We have also started to tackle the fencing down the side of the lane. This is very typical of the messes we inherited here, no bedsteads this time (thank goodness) but the usual pickle of rotten posts, metal building props, sagging wire mesh, rusty barbed wire and piles of building rubble. Having laid the hazels into a hedge further down, we are planning to take out the old fence and open up some more garden to the lane but the top part needs to be fenced off to keep wild boar out. We are putting in a simple wire fence which will look much tidier and also create a strip of border on the lane side just perfect for flowers. Hopefully, a splash of colour will look far more attractive than the previous eyesore.


On the subject of flower borders, I’ve been busy trying to sort out the area on the horreo path ready for planting. Roger told me I would never dig out that huge hydrangea root and although we both knew he was right, my own particular brand of pig-headed stubbornness saw me passing several hours in the trying. Eventually, I had to admit defeat and no wonder: in the end, it took a crowbar and rope attached to the tractor to heave it out!


The ‘border’ hasn’t been gardened for years and is a complete mess of brambles and other horrors, as well as the inevitable piles of building rubble (how can one property have so much rubble?) so it’s slow-going. It’s interesting, too, teetering on the edge above the courtyard – no time for vertigo – but bit by bit, a border is appearing and I am having a happy time planning the planting. Nothing too tall or boisterous, just lots and lots of gorgeous colour and scents. First, however, there is another hydrangea root to tackle where I’ve parked my fork in the photo . . . oh, good.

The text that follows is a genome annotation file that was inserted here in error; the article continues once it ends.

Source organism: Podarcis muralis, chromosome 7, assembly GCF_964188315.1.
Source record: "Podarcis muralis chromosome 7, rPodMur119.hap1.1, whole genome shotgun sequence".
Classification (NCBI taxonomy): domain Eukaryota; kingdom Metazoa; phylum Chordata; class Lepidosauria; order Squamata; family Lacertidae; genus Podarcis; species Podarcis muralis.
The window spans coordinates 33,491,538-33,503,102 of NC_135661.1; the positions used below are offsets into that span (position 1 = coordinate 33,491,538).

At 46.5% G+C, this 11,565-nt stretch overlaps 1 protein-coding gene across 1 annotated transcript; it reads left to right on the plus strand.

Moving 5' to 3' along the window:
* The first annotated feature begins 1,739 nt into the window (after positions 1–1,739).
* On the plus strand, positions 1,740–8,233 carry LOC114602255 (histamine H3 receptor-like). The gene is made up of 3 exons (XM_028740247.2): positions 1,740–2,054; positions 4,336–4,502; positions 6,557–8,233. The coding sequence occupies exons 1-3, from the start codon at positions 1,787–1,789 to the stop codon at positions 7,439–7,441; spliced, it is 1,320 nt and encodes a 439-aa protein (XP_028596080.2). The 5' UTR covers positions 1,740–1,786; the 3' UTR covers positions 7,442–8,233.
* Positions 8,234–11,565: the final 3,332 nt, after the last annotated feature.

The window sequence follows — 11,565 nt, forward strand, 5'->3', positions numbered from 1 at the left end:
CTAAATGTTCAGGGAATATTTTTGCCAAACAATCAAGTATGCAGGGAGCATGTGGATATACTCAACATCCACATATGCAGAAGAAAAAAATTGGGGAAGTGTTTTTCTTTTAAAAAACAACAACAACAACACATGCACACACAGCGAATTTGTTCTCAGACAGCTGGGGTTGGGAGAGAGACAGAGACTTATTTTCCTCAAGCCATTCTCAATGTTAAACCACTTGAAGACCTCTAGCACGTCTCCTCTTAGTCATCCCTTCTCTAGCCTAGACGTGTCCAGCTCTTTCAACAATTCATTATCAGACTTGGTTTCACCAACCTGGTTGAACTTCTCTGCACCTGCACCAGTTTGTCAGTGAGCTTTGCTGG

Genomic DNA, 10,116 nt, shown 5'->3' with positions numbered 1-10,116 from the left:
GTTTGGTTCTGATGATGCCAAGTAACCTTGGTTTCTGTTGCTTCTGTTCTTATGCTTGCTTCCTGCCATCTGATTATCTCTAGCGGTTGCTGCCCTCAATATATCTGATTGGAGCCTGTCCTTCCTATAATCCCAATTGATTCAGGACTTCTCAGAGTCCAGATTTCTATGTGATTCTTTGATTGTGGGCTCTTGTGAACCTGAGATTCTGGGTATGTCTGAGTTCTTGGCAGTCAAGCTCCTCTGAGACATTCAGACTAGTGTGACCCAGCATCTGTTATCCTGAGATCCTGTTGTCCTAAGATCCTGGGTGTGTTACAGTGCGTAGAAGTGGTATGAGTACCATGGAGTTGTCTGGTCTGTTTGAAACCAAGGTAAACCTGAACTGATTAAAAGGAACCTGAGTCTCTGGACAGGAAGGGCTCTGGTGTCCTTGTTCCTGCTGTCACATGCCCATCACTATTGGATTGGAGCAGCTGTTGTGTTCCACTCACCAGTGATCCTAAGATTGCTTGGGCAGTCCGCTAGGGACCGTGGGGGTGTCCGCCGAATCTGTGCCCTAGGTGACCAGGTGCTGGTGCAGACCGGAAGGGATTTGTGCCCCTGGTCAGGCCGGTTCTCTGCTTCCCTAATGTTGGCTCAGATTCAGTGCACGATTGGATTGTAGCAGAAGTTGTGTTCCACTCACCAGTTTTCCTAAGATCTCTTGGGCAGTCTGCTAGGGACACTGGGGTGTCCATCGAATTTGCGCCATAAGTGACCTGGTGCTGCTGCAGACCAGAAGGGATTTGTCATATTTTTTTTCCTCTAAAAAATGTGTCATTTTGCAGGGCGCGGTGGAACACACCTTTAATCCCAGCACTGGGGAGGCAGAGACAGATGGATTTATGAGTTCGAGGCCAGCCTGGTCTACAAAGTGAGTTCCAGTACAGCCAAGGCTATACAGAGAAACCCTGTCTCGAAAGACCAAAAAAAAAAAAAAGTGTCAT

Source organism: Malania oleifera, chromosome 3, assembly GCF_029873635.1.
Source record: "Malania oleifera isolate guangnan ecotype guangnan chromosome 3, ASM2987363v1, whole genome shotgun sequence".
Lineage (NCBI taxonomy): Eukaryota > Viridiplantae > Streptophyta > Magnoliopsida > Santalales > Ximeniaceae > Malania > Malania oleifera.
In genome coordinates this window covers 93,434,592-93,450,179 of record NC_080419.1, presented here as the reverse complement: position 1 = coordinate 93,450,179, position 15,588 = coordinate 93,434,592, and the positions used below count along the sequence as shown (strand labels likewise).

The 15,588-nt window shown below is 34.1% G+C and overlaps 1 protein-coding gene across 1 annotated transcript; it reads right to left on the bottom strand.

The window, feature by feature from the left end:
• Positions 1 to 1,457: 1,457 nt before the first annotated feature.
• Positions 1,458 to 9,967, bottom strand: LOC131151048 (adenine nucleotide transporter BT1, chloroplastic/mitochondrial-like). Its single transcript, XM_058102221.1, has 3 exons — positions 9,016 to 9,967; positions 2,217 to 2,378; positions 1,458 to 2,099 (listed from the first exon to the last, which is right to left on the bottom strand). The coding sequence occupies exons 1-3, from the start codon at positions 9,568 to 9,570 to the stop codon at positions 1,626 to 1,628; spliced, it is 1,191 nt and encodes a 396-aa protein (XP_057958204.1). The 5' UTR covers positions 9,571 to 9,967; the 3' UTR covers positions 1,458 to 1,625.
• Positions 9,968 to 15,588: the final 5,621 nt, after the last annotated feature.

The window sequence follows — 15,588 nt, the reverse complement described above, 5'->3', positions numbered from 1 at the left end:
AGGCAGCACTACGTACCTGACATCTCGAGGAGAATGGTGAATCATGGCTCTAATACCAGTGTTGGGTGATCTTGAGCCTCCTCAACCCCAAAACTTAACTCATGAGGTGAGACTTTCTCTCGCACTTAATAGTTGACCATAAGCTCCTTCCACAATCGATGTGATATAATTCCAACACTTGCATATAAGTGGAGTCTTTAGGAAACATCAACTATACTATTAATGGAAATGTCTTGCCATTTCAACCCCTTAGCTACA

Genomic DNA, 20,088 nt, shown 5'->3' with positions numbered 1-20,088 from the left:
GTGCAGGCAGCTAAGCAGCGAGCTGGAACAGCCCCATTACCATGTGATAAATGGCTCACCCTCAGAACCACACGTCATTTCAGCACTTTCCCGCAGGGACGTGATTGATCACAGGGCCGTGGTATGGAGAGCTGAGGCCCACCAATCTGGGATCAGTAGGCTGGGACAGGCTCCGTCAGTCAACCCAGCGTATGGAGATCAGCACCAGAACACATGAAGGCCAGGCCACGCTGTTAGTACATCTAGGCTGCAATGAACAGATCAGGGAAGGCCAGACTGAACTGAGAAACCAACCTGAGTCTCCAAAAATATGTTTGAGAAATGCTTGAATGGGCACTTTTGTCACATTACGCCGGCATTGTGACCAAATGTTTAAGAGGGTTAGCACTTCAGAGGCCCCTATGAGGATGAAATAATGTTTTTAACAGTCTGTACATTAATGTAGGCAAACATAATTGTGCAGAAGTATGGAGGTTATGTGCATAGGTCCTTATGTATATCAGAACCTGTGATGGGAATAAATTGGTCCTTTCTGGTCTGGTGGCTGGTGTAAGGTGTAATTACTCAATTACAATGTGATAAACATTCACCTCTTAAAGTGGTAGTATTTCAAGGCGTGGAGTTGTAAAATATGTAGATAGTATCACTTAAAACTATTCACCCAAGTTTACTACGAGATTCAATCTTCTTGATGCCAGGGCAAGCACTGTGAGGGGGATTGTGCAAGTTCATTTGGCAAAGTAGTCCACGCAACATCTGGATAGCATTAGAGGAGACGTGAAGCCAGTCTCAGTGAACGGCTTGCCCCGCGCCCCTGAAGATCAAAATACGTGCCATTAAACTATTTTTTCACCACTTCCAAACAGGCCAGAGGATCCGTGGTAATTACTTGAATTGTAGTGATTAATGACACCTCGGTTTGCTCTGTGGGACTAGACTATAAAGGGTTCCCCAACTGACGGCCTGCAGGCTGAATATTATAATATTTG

One of the benefits of the mild winters is that we are never without flowers or insects visiting them, but this week there has been a noticeable increase in activity: the garden and surrounding countryside have been alive with honey bees and bumbles as well as large yellow and peacock butterflies. How can I not let pak choi go to seed or borage set itself where it wants when they are such valued food sources for these busy beauties?



The birds are busy, too. There are several resident robins outsinging each other in glorious competition, blackcaps trilling in the kiwi vine, great tits and blue tits flirting and fighting over nestboxes, resplendent bullfinches nipping the buds off the peach trees, a host of little green warblers fidgeting through the trees and mistlethrushes calling loud and clear from the woods. The valley below echoes with the rush of the river, the sound of lambs and the gentle murmurings of village life as folk tend their gardens and turn faces to the sun; in the soft, evening light, clouds of tiny insects dance and a flock of long-tailed tits chatters merrily around the garden. Ah, Asturias – paradise indeed!



16 thoughts on “Coming home to Paradise

  1. Ha, ha, we’ll be able to compare squash yields at 63N, 55N and 43N – no do doubt your yield will be enormous! Is that a very fine-looking globe artichoke I spot in one of the pictures? Glad that they’ve survived! I’ve just split a few of them to make more plants and keep them young. Your progress looks great. I’m itching to get sowing here, too, but the official sowing season is not until 1 March. Might pop in some leeks, oriental greens and beetroot this month though…


  2. Such a pity that our friend who is living at 69N has declared his intention to stop growing squashes (a funny decision, don’t you think?). All I can dream of here is sowing for pre-growing and there are more than six long weeks to even that.
    It all does look lovely – even the fence view!


  3. This could all be very interesting . . . we’ll be able to sow first and on average be warmer here, but you two will have much longer days (and possibly much flatter land so less likely to lose your squash as they roll off down the mountainside?). Let’ s see what happens! That is our one remaining artichoke after last year’s beastie attack, I could split it but it’s looking so fine I’m a bit nervous to touch it, to be honest. I’m trying very hard not to dig the propagator out as I planted far too early last year; we have another UK trip at the end of the month so I’m determined to leave it until we’re back. That said, it’s so tempting to make a start! Keep on with your beautiful knitting, Anja – the weeks will fly by. 🙂